Ever heard of James Barrie? Let me help. He was born in Scotland on this day in 1860. Mr. Barrie attended the University of Edinburgh and worked as a reporter for the Nottingham Journal for two years after college. He then moved to London in 1885 and became a freelance writer. His first collection of sketches, Auld Licht Idylls, was published in 1888 and became a big success. Barrie went on to publish a collection of short stories and a bestselling novel, The Little Minister, in 1891. The novel was dramatized in 1897, which led Barrie to shift his focus from prose to drama.
Does any of this sound familiar? Probably not.
Then Mr. Barrie wrote a story you might have heard of. More on that in a bit. He would write dozens of other plays, none of which are still performed. In 1913, he was made a baronet and in 1922 he received the Order of Merit. He would become president of the Society of Authors in 1928 and Chancellor of the University of Edinburgh in 1930. He continued in this role until his death in 1937, at the age of 77. Barrie is buried in London.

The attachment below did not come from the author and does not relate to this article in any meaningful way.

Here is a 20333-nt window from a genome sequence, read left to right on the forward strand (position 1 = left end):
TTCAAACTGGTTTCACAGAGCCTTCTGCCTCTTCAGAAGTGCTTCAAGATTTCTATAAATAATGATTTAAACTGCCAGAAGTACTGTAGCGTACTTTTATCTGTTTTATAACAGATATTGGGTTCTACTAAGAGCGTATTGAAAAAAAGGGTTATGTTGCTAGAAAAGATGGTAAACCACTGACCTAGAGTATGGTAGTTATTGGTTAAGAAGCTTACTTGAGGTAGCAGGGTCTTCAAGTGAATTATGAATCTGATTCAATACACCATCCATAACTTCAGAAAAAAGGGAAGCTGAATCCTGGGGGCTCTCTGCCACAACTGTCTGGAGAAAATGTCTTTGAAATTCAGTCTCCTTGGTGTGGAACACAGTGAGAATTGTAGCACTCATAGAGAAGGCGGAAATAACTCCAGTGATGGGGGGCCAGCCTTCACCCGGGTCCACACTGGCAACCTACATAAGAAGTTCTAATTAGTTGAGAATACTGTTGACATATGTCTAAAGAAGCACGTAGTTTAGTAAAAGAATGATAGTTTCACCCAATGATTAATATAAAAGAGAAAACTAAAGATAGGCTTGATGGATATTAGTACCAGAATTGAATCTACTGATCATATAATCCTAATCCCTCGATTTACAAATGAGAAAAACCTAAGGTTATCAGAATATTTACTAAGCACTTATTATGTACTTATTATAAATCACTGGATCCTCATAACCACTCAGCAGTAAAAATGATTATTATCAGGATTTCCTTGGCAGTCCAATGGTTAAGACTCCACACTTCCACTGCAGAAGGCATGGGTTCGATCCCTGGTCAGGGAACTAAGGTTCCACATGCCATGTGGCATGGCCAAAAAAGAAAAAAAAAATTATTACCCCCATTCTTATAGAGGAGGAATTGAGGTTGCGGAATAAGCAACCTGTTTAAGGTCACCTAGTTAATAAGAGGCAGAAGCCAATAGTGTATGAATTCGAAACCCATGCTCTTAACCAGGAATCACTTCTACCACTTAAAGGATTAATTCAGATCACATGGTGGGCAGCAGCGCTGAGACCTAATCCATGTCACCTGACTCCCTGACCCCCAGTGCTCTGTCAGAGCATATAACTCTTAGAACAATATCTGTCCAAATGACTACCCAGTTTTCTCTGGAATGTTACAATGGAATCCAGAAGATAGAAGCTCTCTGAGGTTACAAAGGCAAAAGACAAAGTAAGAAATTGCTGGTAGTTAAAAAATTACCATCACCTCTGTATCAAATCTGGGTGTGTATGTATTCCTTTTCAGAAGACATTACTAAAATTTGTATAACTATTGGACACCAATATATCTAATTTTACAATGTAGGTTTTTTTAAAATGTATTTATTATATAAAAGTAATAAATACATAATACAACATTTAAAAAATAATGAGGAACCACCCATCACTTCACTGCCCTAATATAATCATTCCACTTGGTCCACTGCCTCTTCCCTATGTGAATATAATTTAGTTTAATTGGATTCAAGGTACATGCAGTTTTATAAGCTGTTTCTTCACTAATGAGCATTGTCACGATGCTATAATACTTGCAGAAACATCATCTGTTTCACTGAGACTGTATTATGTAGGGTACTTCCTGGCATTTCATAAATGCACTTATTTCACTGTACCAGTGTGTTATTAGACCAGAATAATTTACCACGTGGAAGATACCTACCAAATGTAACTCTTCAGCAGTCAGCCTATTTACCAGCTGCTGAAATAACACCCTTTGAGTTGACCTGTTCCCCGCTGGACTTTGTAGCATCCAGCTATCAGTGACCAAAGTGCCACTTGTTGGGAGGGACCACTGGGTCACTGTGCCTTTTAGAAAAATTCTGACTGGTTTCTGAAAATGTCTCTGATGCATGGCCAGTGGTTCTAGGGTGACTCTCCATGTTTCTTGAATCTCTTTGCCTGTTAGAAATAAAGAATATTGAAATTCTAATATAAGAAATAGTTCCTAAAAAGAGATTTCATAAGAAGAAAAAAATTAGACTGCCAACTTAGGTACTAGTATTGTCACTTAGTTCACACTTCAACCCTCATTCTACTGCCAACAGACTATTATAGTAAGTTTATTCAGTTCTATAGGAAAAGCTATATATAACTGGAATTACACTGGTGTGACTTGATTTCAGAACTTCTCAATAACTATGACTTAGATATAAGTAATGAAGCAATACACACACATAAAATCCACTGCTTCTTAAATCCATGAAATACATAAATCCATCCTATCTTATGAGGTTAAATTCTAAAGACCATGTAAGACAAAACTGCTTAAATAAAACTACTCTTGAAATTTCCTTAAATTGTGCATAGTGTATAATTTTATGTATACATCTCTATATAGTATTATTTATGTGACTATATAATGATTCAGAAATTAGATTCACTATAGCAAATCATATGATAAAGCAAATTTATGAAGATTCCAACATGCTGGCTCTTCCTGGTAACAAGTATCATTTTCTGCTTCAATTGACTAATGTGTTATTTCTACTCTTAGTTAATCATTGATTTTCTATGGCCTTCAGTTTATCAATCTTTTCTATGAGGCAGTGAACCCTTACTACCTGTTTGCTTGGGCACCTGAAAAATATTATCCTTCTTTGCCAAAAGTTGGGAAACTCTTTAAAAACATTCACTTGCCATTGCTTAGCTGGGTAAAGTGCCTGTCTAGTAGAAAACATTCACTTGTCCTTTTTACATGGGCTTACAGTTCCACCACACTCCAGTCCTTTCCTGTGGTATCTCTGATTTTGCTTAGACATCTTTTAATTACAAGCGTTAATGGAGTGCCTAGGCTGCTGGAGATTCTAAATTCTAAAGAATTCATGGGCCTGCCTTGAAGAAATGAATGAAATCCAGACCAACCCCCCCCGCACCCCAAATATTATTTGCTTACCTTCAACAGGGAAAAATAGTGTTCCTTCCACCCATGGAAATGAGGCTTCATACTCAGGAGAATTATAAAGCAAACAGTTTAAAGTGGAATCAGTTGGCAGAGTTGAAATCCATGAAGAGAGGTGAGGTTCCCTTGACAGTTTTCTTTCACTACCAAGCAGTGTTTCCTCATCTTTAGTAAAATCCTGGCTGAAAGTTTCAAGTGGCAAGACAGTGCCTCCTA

But no one really remembers any of this. No. Mr. Barrie is known for just one thing. In 1904 he wrote one of the most beloved plays ever imagined – Peter Pan. Performed in dozens of languages over the past 112 years, Peter Pan is the singular reason the world still remembers James Barrie.
That is usually how it works in life. Mr. Barrie was born to write Peter Pan. What were you born to do? When you hear the name “Washington,” you think first president. When you hear “Babe Ruth” you think home runs. When you hear “Henry Ford” you think cars. And when you hear “Thomas Edison” you think light bulb.
I have come to believe people under the age of 40 are consumed with success. Then we care about significance. And after 50 we think “legacy.” What will your legacy be? Being known for one thing isn’t bad. Just ask James Barrie. Every time Peter Pan is performed, Mr. Barrie’s name shows up in the program.
No – it’s not a bad thing to be remembered for just one thing. It’s better than not being remembered at all.